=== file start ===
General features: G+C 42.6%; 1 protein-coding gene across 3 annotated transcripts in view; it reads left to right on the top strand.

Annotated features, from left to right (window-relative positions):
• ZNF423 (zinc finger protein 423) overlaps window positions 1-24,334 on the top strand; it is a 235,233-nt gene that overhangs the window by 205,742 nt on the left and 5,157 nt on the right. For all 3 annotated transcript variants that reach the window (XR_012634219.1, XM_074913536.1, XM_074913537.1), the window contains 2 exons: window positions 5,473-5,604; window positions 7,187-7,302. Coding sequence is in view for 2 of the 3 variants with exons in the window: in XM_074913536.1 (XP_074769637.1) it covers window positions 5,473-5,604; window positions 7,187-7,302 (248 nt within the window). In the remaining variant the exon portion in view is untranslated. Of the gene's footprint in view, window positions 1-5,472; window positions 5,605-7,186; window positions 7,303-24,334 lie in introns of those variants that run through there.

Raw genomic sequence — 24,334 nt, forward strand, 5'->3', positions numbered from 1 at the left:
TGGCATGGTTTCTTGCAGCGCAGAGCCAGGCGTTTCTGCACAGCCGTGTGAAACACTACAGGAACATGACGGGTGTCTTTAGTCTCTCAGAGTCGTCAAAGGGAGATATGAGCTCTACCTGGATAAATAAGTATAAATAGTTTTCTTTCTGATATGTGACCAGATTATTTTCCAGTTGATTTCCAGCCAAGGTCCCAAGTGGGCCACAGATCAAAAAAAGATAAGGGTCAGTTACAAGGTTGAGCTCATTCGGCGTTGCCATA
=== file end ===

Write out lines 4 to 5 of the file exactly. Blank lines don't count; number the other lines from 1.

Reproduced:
Raw genomic sequence — 24,334 nt, forward strand, 5'->3', positions numbered from 1 at the left:
TGGCATGGTTTCTTGCAGCGCAGAGCCAGGCGTTTCTGCACAGCCGTGTGAAACACTACAGGAACATGACGGGTGTCTTTAGTCTCTCAGAGTCGTCAAAGGGAGATATGAGCTCTACCTGGATAAATAAGTATAAATAGTTTTCTTTCTGATATGTGACCAGATTATTTTCCAGTTGATTTCCAGCCAAGGTCCCAAGTGGGCCACAGATCAAAAAAAGATAAGGGTCAGTTACAAGGTTGAGCTCATTCGGCGTTGCCATA